Music, Sound, and the Moving Image

Subjective Perspectives through Word, Image and Sound: Temporality, narrative agency and embodiment in the Dixie Chicks' video 'Top of the World'

Music, Sound, and the Moving Image (2010), 4, (1), 3–37.

Abstract

The Dixie Chicks have claimed a prominent place in country music video while at the same time confronting the normative values of the traditional country music genre. Their 2003 collaboration with video director Sophie Muller set aside the sense of youthful liberation evident in their earlier videos, adopting more sophisticated editing techniques to take a critical stance on serious social issues. The video for 'Top of the World' addresses the cyclic generational effects of domestic abuse, using montage editing and image superimposition to convey a complex multi-generational narrative structure. This paper analyses the lyrics, images, and music of 'Top of the World', as they are integrated into a video form that accommodates multiple subject positions in a narrative of domestic abuse. The gendered and subjective perspectives of the story reveal both the origins and consequences of abuse through three generations of one family. In the domain of images these perspectives are suggested through characterisation and action, while in the domain of vocal and musical presentation the Dixie Chicks develop a musical 'voice' that accommodates a narrative of multiple agencies. In order to explore the ways in which words, images, and music are combined to communicate these, we draw upon the scholarship of literary, music, and film theorists. The analysis focuses on three interpretive perspectives: temporality, narrative agency, and embodiment.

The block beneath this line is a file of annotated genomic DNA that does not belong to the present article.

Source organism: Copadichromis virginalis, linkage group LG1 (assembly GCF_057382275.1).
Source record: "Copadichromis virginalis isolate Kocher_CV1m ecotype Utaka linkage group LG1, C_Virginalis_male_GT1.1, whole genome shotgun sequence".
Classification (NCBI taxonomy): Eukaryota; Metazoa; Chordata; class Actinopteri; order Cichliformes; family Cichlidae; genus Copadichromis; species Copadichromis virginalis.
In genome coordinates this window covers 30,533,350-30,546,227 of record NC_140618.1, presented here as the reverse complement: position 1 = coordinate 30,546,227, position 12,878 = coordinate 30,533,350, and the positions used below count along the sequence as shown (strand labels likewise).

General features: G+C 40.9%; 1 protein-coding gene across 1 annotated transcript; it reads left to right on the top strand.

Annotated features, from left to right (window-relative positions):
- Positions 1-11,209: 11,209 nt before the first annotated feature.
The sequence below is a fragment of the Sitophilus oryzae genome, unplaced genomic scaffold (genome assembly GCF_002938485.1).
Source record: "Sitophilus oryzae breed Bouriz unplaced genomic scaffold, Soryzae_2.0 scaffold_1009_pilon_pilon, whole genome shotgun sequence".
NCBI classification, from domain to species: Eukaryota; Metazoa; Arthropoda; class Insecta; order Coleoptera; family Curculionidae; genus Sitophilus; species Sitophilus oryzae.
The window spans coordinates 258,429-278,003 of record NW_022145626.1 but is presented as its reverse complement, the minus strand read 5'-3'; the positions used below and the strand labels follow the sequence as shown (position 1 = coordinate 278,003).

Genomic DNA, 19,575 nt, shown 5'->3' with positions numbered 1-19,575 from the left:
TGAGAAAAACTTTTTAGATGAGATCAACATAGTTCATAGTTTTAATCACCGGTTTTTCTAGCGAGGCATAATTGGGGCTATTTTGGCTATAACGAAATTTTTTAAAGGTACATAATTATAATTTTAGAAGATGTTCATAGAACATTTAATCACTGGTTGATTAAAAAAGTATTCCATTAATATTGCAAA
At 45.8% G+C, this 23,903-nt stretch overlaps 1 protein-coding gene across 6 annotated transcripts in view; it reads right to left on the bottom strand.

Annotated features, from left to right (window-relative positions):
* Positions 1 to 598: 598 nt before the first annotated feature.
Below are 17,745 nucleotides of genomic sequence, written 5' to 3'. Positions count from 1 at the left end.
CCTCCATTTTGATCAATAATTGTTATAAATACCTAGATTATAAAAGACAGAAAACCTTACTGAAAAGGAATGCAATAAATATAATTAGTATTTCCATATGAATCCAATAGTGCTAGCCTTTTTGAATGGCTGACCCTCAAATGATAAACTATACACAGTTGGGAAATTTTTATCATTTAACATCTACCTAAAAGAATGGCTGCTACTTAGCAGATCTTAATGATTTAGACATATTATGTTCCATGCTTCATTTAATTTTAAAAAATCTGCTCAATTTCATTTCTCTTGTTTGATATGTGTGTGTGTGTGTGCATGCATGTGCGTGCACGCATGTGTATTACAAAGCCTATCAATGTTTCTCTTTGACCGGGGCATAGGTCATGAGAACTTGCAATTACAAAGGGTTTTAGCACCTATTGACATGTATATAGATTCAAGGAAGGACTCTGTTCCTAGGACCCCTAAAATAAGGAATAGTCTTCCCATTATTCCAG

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Author details

Burns, Lori

Watson, Jada